Minnesota has two types of custody, legal and physical. In any custody case, both legal and physical custody, as well as parenting time, must be determined.

Legal custody means the right to determine the childís upbringing, including education, health care and religious training. If parents share joint legal custody that means they both have equal rights and responsibilities, including the right to participate in making decisions regarding the childís upbringing. The courts prefer to award joint legal custody, unless it is determined that the parties cannot cooperate and agree on these decisions, or if there has been domestic abuse.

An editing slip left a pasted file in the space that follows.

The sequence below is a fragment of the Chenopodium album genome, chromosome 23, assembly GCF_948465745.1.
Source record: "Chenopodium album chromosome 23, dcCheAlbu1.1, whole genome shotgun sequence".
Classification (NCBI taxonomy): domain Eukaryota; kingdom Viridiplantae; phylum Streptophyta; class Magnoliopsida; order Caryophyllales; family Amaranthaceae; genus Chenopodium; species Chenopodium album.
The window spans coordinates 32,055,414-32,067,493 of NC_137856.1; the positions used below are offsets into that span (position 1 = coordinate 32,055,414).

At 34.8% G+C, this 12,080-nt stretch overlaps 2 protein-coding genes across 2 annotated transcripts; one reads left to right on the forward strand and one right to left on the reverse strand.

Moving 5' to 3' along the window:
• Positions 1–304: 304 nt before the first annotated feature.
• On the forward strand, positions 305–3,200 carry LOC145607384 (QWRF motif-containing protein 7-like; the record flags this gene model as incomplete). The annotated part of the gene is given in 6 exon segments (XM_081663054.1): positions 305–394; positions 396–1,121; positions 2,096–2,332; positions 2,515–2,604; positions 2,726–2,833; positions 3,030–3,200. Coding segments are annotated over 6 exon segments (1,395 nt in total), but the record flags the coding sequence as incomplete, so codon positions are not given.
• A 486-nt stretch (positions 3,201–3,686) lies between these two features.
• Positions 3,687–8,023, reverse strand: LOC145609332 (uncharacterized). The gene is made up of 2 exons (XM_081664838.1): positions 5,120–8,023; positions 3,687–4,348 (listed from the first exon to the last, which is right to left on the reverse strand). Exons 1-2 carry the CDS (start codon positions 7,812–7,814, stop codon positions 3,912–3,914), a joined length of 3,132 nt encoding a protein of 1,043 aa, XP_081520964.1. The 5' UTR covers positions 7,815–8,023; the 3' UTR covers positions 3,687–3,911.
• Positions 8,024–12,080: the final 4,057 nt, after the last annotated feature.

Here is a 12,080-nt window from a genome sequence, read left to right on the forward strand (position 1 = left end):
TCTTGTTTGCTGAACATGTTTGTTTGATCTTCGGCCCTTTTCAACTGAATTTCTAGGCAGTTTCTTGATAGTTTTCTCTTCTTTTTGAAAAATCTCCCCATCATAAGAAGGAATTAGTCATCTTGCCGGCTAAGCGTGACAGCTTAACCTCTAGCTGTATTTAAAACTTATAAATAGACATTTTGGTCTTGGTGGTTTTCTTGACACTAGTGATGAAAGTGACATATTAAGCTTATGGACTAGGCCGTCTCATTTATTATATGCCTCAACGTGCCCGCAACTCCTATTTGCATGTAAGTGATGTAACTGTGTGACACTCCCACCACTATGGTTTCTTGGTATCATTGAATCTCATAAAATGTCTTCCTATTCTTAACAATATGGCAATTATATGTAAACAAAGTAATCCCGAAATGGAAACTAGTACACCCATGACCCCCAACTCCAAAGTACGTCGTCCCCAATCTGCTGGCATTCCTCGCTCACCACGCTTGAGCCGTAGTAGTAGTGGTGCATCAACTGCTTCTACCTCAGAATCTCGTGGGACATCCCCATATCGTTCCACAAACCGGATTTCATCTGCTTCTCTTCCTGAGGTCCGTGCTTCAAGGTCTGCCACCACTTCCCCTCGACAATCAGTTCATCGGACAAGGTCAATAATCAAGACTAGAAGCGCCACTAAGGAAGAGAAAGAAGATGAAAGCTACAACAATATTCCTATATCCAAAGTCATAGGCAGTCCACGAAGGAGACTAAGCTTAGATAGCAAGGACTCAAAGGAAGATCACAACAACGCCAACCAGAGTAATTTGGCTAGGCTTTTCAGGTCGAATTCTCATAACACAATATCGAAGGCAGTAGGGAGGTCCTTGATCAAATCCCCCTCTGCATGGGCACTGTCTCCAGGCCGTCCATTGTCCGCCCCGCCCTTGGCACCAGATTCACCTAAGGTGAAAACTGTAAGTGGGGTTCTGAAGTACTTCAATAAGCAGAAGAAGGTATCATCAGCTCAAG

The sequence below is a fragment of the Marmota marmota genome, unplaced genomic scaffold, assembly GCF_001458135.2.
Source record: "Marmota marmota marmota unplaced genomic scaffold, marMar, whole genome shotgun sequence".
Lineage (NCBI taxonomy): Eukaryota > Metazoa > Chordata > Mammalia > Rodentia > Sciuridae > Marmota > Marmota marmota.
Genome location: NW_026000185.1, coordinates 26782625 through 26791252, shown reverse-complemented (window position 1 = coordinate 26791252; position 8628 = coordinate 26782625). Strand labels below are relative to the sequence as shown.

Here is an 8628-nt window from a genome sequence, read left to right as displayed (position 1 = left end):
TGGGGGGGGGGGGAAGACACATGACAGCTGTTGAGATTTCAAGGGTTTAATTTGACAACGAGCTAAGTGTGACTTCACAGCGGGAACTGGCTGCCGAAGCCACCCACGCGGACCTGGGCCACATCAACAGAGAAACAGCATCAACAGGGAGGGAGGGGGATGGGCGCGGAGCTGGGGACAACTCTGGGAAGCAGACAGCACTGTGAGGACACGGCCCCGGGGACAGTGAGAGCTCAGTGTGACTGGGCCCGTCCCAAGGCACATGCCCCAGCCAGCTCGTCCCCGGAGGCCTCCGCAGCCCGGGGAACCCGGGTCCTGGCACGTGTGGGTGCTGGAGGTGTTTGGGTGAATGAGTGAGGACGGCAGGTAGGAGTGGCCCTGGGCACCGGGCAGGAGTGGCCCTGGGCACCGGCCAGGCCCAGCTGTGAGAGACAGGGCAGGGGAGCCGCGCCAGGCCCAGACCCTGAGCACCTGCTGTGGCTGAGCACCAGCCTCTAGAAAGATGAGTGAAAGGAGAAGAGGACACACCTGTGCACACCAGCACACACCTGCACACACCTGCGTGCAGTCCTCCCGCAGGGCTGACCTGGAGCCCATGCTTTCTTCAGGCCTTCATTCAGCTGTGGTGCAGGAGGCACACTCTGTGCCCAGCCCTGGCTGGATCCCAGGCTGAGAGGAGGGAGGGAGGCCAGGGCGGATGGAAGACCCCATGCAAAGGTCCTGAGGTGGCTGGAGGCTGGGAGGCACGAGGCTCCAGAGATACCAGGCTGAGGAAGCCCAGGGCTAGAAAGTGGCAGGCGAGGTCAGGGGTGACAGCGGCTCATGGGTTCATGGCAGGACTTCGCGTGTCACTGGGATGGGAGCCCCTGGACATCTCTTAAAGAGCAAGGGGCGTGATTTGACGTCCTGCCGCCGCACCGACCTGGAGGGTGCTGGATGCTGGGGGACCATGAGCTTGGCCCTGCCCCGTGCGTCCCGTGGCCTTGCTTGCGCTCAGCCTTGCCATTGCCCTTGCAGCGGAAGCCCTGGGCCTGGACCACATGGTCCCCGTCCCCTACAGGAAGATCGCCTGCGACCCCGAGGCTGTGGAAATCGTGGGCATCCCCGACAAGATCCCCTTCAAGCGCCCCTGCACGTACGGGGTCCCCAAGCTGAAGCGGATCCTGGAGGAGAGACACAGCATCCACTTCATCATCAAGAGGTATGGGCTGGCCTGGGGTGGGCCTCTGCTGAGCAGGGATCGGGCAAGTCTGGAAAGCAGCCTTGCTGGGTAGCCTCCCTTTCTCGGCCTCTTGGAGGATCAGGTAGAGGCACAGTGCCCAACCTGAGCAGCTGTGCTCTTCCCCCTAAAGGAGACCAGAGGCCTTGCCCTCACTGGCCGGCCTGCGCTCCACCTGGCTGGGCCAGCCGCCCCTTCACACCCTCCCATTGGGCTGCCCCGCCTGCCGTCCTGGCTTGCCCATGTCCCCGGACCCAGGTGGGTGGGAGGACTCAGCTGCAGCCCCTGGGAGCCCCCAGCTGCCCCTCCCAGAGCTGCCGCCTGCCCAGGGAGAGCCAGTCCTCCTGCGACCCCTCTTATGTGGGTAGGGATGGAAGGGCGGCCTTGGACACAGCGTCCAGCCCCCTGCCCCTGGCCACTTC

Physical custody means the routine daily care and control and residence of the child. Joint physical custody refers to an agreement in which the daily care and control and residence of the child is structured by both parents. If a child resides primarily with one parent, the court will often award sole physical custody to that parent. In Minnesota an award of sole physical custody to one parent does not affect the other parentís rights or responsibilities as a parent, nor does it alone determine child support. The amount of time a child spends with each parent is determined by the parenting time schedule.